F’s
Jeff Suppan – Rejoice, Brewers fans…there’s only one more year left on that horrible contract, and with any luck, another team might be willing to take him off the Brewers’ hands if Milwaukee picks up the tab on most of the salary.  I don’t know if anyone saw Suppan’s time in Milwaukee playing out any differently, though.  It was a bad deal from the start, and it’s tied the hands of the club financially.
Jason Kendall – Last year, Kendall was at least good enough defensively to put up with his pathetic .651 OPS.  This year, he wasn’t nearly as lucky when it came to throwing out runners and hit even worse, OPSing .636.  If it wasn’t for Willy Taveras, Kendall would be the worst offensive player in the game.  There’s really no other grade to give him, and he’s the last player many fans would want to see back next season.

Milestones Give Fans Reasons to Watch

While the team is likely out of the playoff race and watching this team try to pitch on a nightly basis has become a bit of a chore, there are still quite a few reasons to watch this team — mainly, they can really hit.  In honor of Alcides Escobar hitting his first career home run yesterday afternoon in Washington, here’s a look at some other Brewers on the verge of reaching some important milestones.

– Ryan Braun needs 3 home runs to reach the 100-homer mark.  Ryan Howard currently holds the record for quickest to 100, reaching the century mark in just 325 games.  Braun won’t break that record — as of yesterday, he’s already appeared in 384 contests — but Braun can potentially join an exclusive club by the end of the year.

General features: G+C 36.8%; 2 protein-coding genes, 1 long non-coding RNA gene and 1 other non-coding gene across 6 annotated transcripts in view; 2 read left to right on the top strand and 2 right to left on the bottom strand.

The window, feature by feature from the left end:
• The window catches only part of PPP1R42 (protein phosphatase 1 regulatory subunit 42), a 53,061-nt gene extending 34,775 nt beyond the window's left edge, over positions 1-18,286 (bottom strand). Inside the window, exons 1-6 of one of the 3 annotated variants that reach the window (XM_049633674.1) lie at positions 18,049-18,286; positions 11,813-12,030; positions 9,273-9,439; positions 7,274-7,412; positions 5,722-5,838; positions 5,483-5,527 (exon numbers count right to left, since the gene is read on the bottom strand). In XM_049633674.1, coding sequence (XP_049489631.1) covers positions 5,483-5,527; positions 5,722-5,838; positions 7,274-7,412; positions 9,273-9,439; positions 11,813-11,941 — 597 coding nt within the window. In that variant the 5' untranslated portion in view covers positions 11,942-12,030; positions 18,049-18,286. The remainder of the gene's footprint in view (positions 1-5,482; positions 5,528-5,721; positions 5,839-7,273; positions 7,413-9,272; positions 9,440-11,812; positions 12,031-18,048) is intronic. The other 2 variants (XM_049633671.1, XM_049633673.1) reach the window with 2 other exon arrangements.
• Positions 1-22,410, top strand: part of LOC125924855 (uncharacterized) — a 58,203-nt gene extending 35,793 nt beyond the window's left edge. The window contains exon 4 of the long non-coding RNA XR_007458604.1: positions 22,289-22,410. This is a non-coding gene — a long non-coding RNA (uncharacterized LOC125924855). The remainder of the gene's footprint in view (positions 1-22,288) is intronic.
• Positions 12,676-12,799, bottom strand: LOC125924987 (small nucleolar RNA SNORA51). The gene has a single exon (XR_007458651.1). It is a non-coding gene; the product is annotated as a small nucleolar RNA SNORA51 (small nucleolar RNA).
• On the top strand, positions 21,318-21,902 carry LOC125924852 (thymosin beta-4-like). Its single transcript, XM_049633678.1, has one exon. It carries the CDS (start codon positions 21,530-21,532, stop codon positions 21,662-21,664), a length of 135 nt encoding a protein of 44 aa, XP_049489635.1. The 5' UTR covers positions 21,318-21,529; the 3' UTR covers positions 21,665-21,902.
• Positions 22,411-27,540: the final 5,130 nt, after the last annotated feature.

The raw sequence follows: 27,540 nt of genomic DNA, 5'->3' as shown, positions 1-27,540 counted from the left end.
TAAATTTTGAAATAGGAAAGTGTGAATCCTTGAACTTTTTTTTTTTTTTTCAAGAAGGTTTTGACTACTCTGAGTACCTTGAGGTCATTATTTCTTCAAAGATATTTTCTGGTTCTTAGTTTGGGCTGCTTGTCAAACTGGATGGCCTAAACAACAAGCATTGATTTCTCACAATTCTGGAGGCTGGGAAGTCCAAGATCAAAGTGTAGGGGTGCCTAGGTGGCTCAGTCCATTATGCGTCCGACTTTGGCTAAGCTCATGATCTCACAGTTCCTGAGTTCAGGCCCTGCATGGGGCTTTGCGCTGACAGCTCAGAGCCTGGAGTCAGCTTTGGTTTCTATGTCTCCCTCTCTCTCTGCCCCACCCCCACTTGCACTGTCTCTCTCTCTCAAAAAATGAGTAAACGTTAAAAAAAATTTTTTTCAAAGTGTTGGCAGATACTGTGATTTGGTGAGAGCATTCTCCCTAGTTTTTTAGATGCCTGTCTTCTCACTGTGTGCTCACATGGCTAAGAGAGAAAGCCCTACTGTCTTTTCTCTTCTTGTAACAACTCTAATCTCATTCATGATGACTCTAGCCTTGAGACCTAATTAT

The amazing start to Braun’s career has often been compared to that of another NL Central rival, Albert Pujols.  Pujols burst onto the scene by hitting 114 home runs in his first three professional seasons, tying the record that Ralph Kiner held for over 50 years.  While it seems unlikely that Braun can reach 114 by the end of this season (he’d need 17 more in the final 39 games), it is likely that he can join Mark Teixeira and Joe DiMaggio in a tie for fourth place on that list.  Both Tex and Joltin’ Joe hit 107 homers in their first three seasons. 

Of course, Braun is at a bit of a disadvantage in this race, due to him only playing in 113 games his rookie year and 151 games last year.  He’s on pace to set career highs in both games played and home runs this year, though, and if you go by games played instead of full seasons, he’s still hitting the ball out of the park at a historic rate.  Only five players have hit 100 home runs in their first three seasons.  At any rate, Braun will become the 6th…not bad company to have, is it?